Kathy
     
  19. Benson Gray

    Benson Gray Canoe History Enthusiast Staff Member

    The recent discussions about Kennebec and Morris hybrids led me to go research Walter D. Grant as the likely connection between these two companies. The 1949 newspaper article at http://news.google.com/newspapers?id=9HEgAAAAIBAJ&sjid=NGcFAAAAIBAJ&pg=2135,1544741 describes Grant's Skowhegan Boat and Canoe Company and that "He has been in the boat and canoe building business for 49 years, holding part ownerships in two other concerns before starting his own business at Skowhegan in 1929.” I haven't found anything definite yet to confirm the name of the first "other concern" but the census record attached below indicates that he was a painter in Eddington, Maine in 1900. Eddington is just across the river from Veazie so it would not be unreasonable for him to have found work at the Morris Canoe Company and learned how to build canoes there before he started at the Kennebec Canoe Company in December of 1909. His son Clifford Walter Grant was born on May 24, 1905 in Veazie so that also implies that he was living there then.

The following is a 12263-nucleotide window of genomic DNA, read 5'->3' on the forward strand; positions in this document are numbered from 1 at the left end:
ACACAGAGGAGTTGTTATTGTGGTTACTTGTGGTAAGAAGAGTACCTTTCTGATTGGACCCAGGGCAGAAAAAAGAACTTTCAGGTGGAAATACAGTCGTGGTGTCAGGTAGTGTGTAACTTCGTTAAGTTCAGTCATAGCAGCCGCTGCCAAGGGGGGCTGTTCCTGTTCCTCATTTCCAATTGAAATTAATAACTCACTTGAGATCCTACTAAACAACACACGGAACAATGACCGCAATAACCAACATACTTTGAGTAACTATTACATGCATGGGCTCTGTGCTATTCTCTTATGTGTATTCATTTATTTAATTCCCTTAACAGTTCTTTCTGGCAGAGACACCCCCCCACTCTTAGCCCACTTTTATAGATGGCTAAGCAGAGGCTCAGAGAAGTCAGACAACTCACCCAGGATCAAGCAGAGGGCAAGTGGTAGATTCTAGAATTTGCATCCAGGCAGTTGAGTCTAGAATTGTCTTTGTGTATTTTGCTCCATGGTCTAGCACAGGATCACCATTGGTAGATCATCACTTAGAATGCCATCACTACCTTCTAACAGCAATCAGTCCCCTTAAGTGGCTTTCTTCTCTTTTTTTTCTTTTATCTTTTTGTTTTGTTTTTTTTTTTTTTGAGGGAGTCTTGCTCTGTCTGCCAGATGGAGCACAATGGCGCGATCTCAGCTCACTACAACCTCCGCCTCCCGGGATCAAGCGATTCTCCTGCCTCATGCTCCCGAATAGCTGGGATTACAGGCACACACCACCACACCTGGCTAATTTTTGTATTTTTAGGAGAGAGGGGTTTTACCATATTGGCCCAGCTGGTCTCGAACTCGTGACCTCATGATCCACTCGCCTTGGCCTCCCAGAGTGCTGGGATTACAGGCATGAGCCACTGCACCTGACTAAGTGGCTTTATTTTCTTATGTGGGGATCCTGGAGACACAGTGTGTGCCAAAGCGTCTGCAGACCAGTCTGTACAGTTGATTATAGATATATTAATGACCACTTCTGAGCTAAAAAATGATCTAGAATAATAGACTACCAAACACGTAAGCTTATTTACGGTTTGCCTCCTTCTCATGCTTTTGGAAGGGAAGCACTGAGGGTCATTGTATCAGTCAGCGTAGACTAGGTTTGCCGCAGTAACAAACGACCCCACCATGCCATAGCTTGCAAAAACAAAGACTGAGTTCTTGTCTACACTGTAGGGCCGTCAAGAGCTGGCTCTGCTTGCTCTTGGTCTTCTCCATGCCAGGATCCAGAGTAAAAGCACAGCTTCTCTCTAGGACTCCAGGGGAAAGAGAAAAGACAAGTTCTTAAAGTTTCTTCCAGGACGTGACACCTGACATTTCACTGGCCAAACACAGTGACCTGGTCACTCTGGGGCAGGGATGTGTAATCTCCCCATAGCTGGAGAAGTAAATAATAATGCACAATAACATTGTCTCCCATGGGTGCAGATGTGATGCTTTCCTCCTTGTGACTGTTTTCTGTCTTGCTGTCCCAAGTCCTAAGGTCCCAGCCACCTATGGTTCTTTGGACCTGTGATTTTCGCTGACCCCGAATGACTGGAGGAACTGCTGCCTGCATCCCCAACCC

I have also left a voice mail message with Jon Capozza to see if he can offer any more details to support his 1982 claim that Grant worked at Morris. The great grandaughter of Walter Grant has also agreed to check with her elder relatives to see if anyone remembers and details about this. Please let me know if anyone else can offer more specific information. Thanks,

    Benson
     

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    Last edited: Jan 29, 2015
  20. OP
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    Kathryn Klos

    Kathryn Klos squirrel whisperer

    Great detective work, Benson.